Harvey Norman has finally launched an eCommerce site, despite the reservations of its chairman Gerry Harvey, but measures are in place to soften the blow for bricks-and-mortar franchisees.
Harvey has been a vocal opponent of online retail for years, resisting calls to take his operation online out of concern for his franchisees.
Earlier this year Harvey finally relented, launching daily deal site Harvey Norman Big Buys, which sells a limited number of discounted items in bulk, although it doesn’t affect franchisees.
But his new site, known as Harvey Norman Online, features a variety of products from categories including white goods, personal care, consumer electronics and audio visual products.
It also discloses that orders on the site are processed by “the eCommerce Agency Pty Limited (trading as Harvey Norman Online), an independent franchisee”.
The website offers consumers the option to “buy online [and] pick up in store” or choose “home delivery”, with products being dispatched from the consumer’s nearest Harvey Norman store.
Delivery charges range from $5.95 for small items delivered within 20 kilometres of a metro region to $199 per box for bulky items delivered to remote areas more than 100 kilometres from a regional centre.
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Some items, such as iPads, can only be picked up in store.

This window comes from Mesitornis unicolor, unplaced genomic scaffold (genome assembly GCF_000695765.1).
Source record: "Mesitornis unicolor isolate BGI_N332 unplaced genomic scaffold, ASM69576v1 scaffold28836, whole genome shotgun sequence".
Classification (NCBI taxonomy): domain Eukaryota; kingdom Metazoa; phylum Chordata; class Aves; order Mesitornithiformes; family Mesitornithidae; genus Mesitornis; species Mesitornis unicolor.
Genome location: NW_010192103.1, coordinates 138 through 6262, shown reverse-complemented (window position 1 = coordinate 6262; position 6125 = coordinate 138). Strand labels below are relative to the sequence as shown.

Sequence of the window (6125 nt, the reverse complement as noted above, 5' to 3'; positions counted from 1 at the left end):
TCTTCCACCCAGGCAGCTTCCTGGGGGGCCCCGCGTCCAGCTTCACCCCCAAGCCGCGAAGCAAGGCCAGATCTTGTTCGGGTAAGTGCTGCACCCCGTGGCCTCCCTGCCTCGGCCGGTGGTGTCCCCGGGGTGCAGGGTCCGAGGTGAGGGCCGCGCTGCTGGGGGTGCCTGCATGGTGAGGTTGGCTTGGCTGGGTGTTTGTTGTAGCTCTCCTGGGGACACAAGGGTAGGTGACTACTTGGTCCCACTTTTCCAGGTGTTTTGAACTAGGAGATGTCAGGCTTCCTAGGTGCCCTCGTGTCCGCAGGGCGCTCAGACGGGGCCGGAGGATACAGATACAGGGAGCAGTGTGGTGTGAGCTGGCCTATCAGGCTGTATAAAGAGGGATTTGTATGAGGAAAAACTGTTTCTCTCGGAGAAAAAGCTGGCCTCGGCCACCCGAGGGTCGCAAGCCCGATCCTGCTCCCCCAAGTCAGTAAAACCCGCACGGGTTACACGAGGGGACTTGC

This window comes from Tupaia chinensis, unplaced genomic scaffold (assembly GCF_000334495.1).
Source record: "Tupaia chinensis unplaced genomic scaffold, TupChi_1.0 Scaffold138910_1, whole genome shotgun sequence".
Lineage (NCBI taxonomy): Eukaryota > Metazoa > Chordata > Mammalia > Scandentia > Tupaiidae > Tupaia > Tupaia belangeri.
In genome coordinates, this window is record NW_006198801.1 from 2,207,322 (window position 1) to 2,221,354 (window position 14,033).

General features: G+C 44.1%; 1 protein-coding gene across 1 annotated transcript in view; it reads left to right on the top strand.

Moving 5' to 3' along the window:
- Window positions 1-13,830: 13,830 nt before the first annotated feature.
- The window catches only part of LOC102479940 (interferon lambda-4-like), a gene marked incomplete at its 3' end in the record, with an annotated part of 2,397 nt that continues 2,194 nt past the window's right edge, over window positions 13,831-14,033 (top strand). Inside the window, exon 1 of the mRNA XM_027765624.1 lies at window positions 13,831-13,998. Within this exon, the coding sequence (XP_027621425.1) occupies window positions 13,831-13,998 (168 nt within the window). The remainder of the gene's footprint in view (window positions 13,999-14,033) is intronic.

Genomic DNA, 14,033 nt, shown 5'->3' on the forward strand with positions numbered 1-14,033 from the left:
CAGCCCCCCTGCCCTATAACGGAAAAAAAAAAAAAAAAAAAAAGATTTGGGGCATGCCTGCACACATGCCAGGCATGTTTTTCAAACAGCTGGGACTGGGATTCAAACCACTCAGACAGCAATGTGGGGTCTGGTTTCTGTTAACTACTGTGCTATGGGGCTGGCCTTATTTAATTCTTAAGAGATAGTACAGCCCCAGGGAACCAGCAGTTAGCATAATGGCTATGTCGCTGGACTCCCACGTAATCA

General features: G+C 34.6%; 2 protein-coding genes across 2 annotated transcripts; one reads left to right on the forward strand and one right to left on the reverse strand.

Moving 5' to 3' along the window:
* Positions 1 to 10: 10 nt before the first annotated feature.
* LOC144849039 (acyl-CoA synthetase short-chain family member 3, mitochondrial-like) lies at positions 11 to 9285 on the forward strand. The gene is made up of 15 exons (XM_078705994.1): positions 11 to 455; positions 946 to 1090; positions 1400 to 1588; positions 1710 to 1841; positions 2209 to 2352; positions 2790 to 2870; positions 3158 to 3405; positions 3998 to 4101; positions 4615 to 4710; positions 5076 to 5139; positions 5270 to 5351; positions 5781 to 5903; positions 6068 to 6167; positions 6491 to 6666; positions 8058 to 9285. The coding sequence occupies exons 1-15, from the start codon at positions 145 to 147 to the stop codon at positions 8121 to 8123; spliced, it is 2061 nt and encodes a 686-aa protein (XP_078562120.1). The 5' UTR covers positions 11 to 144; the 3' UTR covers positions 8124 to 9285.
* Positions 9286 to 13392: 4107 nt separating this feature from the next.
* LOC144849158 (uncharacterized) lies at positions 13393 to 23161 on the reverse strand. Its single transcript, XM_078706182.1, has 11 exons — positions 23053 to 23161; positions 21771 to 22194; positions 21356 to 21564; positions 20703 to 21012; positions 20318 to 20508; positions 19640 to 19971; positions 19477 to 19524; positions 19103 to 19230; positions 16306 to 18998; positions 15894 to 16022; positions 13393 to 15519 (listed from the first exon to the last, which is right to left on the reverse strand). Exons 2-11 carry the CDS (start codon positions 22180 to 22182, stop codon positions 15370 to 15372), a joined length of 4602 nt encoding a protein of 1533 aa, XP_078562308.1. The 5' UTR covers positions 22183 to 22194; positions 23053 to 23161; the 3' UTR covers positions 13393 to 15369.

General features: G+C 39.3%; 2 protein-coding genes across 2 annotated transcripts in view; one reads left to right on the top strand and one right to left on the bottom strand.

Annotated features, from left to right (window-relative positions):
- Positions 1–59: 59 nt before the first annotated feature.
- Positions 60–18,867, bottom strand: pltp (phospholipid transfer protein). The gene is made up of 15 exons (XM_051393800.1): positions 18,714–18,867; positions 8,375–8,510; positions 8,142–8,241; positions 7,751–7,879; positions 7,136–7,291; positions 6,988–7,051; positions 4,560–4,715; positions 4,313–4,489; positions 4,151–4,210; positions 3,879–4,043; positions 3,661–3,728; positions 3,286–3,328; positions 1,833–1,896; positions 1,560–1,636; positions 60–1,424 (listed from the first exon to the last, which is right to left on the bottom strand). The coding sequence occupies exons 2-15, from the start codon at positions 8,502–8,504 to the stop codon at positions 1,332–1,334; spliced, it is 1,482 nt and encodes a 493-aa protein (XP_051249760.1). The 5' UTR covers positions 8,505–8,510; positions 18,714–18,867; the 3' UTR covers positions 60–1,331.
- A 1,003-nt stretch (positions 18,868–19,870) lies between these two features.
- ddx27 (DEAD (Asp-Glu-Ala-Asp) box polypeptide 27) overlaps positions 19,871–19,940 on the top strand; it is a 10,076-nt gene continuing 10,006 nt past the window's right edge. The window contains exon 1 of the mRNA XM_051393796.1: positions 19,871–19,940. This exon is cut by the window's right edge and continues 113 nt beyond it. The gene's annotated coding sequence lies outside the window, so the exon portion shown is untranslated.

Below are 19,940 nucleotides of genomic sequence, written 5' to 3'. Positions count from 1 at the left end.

Meanwhile, the new site allows customers to compare items, see customer ratings and reviews, and view multiple product photos.
The company is promoting particular products in its range with “bonus offers”, including bonus gift cards, as well as value add-ons such as bonus maps on navigation products.
In addition, individual product category pages on the website, such as gaming, computers and cameras, feature their own “Hot Deals” listed at the bottom.
There are up-sell opportunities on individual products too, with options to add warranties and product care plans to purchases.
Harvey Norman Online is also linked in with the company’s social media presence, giving consumers the option to share their favourite products via Facebook, Twitter or email.
Harvey had previously dismissed the internet as a profitable sales channel, casting doubt over whether it could make any money for his company.
He has also criticised the Federal Government for allowing consumers to purchase goods from offshore suppliers without paying GST on items under $1,000.
However, he recently admitted he was under internal pressure to launch a fully-fledged online operation.
“I’ve got a whole heap of people who work at Harvey Norman who are telling me I’m mad for not doing it,” he said.